Corneal fluorescein stain score. *P < 0.01 versus group 1 T0 and group 2 T0 and T1. §P < 0.02 versus group 1 T0 and group 2 in all examinations.
Figure 3.
 
Corneal fluorescein stain score. *P < 0.01 versus group 1 T0 and group 2 T0 and T1. §P < 0.02 versus group 1 T0 and group 2 in all examinations.
Figure 4.
 
Tear film BUT. No statistically significant differences were found in either group.
Figure 4.
 
Tear film BUT. No statistically significant differences were found in either group.
Figure 5.
 
Tear basal secretion. No statistically significant differences were found in either group.
Figure 5.
 
Tear basal secretion. No statistically significant differences were found in either group.
Table 1.
 
Composition of the Study Drug and the Comparative Placebo
Table 1.
 
Composition of the Study Drug and the Comparative Placebo
Study Drug Placebo
Linoleic acid (112 mg) Fructose (2383.3 mg)
Gamma-linolenic acid (15 mg) Monohydrate citric acid (50 mg)
Fructose (2383.3 mg) Aspartame (12.5 mg)
Monohydrate citric acid (50 mg) Silicon dioxide (6 mg)
Aspartame (12.5 mg) Bigrade aroma (45 mg)
Silicon dioxide (6 mg) Citrus aroma (131 mg)
Bigrade aroma (45 mg)
Citrus aroma (131 mg)
Table 2.
 
Total Symptom Score and Study Test Results at the Three Time Points
Table 2.
 
Total Symptom Score and Study Test Results at the Three Time Points
Symptoms (Total Score) BUT (s) Corneal Stain Score Tear Basal Secretion (mm/5 min) PGE1 (ng/mL)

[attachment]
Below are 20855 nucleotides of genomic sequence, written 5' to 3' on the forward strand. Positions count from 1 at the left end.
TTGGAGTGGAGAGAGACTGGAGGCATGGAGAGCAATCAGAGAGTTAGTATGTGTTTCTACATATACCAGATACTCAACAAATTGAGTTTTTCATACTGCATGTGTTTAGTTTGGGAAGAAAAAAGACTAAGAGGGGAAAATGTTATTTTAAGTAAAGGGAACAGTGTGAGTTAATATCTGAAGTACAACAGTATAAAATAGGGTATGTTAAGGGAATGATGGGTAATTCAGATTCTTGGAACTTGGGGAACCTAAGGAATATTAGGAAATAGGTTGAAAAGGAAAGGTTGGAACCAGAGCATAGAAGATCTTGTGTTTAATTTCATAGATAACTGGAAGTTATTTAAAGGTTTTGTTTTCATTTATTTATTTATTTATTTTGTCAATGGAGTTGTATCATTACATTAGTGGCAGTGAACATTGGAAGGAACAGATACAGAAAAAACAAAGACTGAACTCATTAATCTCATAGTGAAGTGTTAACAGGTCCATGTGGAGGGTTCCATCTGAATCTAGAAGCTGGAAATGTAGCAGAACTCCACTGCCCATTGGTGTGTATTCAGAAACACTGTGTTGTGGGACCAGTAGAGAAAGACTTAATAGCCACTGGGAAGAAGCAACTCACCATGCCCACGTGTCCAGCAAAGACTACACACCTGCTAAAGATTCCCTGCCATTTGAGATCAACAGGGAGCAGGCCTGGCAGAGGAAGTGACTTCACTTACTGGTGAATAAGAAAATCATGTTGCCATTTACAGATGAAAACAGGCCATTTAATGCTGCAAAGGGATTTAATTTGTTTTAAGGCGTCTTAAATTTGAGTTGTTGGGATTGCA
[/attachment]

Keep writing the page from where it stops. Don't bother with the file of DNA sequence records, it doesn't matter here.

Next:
Group 1
 T0 5 ± 1.4 2.3 ± 1.1 4.4 ± 1.5 2.3 ± 1.7 44 ± 5.4
 T1 2 ± 0.9* 2.7 ± 1.1 2 ± 1.3* 2.4 ± 1.7 58.3 ± 5.5, †
 T2 3.5 ± 1.1, ‡ 2.1 ± 1.1 2.6 ± 1.5, § 2.5 ± 1.4 45.7 ± 5.2
Group 2
 T0 5.7 ± 1.1 2.4 ± 1 4.6 ± 1.4 2.4 ± 1.6 44.1 ± 5.1
 T1 5.1 ± 1.2 2.5 ± 1.1 4.5 ± 1.5 2.7 ± 1.3 44.2 ± 4.7
 T2 5.2 ± 1.2 2.1 ± 0.9 4.4 ± 1 2.5 ± 1 44.6 ± 4.6
Table 3.
 
Symptom Score and Total symptom Scores at the Three Time Points
Table 3.
 
Symptom Score and Total symptom Scores at the Three Time Points
Burning Itching Foreign Body Dryness Mucus Photophobia Total Score
Group 1
 T0 2 ± 0.6 0.1 ± 0.4 2.1 ± 0.5 0.6 ± 0.7 0.1 ± 0.3 0.5 ± 0.2 5 ± 1.4
 T1 0.9 ± 0.5* 0 ± 0 1 ± 0.6, ‡ 0.1 ± 0.3, ∥ 0 ± 0.2, ¶ 0 ± 0 2 ± 0.9, #
 T2 1.5 ± 0.5, † 0.1 ± 0.5 1.4 ± 0.6, § 0.2 ± 0.4 0 ± 0.3, ¶ 0 ± 0 3.5 ± 1.1, **
Group 2
 T0 2.1 ± 0.7 0.4 ± 0.5 2.2 ± 0.6 0.4 ± 0.5 0.3 ± 0.5 0.1 ± 0.3 5.7 ± 1.1
 T1 2.1 ± 0.6 0.2 ± 0.4 1.9 ± 0.7 0.4 ± 0.5 0.4 ± 0.5 0.1 ± 0.3 5.1 ± 1.2
 T2 2.1 ± 0.6 0.1 ± 0.4 1.9 ± 0.6 0.4 ± 0.6 0.5 ± 0.5 0 ± 0.2 5.2 ± 1.2